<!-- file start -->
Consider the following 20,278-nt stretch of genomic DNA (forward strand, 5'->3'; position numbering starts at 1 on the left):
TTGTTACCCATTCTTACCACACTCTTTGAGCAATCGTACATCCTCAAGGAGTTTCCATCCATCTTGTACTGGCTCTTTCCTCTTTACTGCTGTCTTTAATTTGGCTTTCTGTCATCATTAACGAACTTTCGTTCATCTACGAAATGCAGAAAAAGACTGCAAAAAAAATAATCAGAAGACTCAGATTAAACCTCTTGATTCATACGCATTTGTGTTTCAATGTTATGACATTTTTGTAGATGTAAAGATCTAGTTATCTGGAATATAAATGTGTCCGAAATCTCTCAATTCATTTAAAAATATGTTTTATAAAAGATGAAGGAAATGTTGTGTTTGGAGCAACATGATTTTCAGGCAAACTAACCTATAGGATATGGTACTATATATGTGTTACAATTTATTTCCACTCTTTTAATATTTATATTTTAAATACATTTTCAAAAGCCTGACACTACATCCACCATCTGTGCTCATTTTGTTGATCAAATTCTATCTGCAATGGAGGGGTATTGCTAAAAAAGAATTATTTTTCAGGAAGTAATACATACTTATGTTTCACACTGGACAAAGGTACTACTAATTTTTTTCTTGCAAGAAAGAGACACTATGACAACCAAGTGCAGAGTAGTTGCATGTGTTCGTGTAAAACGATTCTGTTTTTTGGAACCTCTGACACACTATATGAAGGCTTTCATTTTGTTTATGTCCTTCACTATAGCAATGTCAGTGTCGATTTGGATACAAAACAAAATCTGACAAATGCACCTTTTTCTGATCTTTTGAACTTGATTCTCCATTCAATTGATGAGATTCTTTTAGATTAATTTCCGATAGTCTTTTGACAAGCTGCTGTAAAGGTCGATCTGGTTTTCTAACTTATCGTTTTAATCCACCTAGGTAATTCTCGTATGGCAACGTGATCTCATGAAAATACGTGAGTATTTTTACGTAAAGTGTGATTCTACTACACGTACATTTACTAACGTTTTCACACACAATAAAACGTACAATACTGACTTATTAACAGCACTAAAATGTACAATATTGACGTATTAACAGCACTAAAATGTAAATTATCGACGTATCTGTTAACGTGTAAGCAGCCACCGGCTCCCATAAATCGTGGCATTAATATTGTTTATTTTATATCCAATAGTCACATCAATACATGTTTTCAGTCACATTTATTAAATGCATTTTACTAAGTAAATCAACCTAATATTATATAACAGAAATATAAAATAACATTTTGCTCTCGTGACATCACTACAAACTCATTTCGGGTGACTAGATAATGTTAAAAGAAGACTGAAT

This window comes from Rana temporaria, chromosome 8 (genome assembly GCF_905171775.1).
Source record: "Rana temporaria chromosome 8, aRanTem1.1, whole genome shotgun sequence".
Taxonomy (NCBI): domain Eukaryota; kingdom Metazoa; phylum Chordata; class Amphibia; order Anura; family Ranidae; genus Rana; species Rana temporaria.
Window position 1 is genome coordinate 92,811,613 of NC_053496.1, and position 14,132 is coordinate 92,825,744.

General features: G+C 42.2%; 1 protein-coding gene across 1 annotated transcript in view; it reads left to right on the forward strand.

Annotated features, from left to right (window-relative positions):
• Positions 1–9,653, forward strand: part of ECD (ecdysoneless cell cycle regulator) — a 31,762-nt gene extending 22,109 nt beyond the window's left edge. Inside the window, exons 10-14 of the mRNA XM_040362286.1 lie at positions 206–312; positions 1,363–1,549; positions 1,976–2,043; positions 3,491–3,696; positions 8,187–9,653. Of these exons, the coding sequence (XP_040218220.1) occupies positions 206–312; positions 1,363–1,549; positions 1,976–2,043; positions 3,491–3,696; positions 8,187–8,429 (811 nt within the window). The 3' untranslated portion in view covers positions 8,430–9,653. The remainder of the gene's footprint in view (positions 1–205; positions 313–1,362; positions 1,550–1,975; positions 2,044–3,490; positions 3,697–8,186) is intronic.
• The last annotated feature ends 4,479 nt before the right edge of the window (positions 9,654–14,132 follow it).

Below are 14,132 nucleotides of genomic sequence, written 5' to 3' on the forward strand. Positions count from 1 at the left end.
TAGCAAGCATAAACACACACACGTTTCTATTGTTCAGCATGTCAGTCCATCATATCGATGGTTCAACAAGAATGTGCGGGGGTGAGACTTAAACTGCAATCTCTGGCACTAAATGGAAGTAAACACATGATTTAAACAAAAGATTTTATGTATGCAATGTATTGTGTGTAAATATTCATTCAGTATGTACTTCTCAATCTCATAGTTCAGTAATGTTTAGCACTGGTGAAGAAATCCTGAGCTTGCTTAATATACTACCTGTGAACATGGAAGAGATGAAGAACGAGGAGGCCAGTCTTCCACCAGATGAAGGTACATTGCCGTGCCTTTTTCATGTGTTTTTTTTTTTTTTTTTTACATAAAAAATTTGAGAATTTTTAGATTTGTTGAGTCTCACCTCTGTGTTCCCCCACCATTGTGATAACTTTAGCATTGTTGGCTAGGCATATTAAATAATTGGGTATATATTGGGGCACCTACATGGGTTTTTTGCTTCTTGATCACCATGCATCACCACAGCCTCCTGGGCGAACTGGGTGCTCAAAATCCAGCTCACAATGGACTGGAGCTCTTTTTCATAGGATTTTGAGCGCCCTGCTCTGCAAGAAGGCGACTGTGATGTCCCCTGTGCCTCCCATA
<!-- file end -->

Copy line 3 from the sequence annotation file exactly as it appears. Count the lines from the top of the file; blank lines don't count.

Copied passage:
This window comes from Rana temporaria, chromosome 8 (genome assembly GCF_905171775.1).